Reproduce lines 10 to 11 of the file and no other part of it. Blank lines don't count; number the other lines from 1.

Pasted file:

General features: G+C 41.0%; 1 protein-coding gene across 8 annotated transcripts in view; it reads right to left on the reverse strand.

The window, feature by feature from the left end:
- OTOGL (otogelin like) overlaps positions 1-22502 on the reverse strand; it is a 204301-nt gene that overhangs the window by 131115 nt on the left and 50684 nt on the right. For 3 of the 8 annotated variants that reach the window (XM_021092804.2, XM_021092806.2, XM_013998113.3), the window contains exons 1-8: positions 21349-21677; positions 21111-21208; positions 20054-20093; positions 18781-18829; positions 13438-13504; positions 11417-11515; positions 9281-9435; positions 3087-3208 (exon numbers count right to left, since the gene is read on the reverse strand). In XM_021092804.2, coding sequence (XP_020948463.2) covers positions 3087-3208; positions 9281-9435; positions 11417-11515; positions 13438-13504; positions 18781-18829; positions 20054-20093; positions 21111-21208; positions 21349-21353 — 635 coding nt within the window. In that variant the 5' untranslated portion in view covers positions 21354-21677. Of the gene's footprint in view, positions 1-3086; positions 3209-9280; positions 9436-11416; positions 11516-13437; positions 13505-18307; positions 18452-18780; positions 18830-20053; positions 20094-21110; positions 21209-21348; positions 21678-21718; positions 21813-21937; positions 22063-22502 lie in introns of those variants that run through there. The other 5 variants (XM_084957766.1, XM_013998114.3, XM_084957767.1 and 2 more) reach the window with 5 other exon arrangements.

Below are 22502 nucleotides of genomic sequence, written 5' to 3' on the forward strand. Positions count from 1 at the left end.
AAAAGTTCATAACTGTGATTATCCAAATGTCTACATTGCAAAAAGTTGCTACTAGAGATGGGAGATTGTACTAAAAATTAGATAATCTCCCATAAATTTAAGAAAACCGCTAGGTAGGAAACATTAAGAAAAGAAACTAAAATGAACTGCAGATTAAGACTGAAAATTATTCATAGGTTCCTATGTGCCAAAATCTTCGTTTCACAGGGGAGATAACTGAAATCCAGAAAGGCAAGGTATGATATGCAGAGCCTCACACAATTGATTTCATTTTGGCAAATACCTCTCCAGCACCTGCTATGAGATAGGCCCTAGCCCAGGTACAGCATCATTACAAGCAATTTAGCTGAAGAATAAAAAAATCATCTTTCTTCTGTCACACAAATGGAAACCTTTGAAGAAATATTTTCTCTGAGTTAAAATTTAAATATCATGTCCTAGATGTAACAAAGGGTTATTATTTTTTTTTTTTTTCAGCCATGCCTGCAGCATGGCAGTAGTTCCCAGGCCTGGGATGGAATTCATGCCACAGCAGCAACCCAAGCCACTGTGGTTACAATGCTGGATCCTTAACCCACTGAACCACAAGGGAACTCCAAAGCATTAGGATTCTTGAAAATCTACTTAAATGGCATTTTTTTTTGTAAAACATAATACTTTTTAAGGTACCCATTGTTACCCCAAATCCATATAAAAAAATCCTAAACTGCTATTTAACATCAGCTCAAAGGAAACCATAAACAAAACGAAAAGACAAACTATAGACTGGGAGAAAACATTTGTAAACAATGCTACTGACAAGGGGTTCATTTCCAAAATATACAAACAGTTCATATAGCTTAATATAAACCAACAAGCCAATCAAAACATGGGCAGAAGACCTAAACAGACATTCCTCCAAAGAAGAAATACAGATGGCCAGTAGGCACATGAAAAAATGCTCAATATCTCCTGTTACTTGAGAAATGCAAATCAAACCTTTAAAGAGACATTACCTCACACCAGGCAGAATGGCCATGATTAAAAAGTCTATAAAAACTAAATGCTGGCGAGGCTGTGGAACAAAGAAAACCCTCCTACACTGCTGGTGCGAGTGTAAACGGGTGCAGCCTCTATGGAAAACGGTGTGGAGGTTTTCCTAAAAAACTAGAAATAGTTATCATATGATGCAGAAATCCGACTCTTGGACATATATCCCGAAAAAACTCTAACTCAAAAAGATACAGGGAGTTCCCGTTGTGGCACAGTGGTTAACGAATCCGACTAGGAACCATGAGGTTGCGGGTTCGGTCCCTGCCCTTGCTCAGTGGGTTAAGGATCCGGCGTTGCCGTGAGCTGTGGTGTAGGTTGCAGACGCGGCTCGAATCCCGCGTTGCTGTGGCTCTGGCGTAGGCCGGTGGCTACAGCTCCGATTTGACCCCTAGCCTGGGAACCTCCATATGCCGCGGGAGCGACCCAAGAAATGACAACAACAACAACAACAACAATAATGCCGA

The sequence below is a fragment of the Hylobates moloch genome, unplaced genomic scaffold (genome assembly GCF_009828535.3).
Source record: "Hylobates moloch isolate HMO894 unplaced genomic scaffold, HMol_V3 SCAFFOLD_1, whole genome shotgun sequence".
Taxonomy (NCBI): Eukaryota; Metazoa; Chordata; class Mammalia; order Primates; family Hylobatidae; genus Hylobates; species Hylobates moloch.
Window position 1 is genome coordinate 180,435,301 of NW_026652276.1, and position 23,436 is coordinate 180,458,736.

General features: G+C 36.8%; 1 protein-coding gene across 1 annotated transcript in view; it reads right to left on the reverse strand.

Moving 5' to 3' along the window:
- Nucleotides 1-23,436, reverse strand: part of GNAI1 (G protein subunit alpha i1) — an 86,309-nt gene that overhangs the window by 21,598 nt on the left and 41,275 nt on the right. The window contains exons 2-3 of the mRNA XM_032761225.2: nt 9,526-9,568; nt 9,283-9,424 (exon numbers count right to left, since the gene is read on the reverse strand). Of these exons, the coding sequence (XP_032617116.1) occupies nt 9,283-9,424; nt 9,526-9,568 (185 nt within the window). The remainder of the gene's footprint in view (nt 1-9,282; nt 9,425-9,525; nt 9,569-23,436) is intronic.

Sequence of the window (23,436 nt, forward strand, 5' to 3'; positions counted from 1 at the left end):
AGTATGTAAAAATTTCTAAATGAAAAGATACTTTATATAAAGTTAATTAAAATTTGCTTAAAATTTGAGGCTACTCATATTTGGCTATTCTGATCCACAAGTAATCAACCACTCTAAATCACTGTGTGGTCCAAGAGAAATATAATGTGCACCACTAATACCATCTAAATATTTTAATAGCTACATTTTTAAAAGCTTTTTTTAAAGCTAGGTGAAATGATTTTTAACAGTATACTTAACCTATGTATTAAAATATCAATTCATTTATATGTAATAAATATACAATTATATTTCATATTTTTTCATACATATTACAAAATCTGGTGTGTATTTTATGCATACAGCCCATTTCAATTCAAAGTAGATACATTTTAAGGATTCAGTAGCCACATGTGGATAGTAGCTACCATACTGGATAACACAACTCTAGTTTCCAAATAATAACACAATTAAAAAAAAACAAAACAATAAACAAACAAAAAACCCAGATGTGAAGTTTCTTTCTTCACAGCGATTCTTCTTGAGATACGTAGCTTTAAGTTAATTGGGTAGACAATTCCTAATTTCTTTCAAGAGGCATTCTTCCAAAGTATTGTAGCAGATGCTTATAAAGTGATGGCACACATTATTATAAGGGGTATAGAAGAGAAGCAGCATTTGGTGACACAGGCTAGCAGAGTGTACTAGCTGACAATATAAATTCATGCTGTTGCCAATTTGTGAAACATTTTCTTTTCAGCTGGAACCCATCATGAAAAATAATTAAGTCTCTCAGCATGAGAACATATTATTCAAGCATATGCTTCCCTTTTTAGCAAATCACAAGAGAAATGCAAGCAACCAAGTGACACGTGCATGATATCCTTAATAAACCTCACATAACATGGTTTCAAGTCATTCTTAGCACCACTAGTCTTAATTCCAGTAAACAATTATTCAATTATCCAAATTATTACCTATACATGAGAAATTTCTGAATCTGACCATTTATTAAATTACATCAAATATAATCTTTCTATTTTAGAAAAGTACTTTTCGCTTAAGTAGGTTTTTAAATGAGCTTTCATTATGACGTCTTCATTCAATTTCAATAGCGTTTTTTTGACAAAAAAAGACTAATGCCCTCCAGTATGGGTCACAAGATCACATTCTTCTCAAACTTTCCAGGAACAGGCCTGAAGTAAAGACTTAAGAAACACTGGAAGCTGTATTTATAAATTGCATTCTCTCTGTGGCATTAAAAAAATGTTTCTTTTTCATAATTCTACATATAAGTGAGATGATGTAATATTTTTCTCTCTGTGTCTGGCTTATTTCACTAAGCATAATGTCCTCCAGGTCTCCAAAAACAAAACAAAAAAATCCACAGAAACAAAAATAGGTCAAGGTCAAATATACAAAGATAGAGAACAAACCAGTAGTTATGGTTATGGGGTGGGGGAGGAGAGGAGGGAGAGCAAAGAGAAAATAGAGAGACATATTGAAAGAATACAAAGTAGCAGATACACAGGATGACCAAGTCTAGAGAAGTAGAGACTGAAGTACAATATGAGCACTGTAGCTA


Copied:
General features: G+C 36.8%; 1 protein-coding gene across 1 annotated transcript in view; it reads right to left on the reverse strand.

Moving 5' to 3' along the window: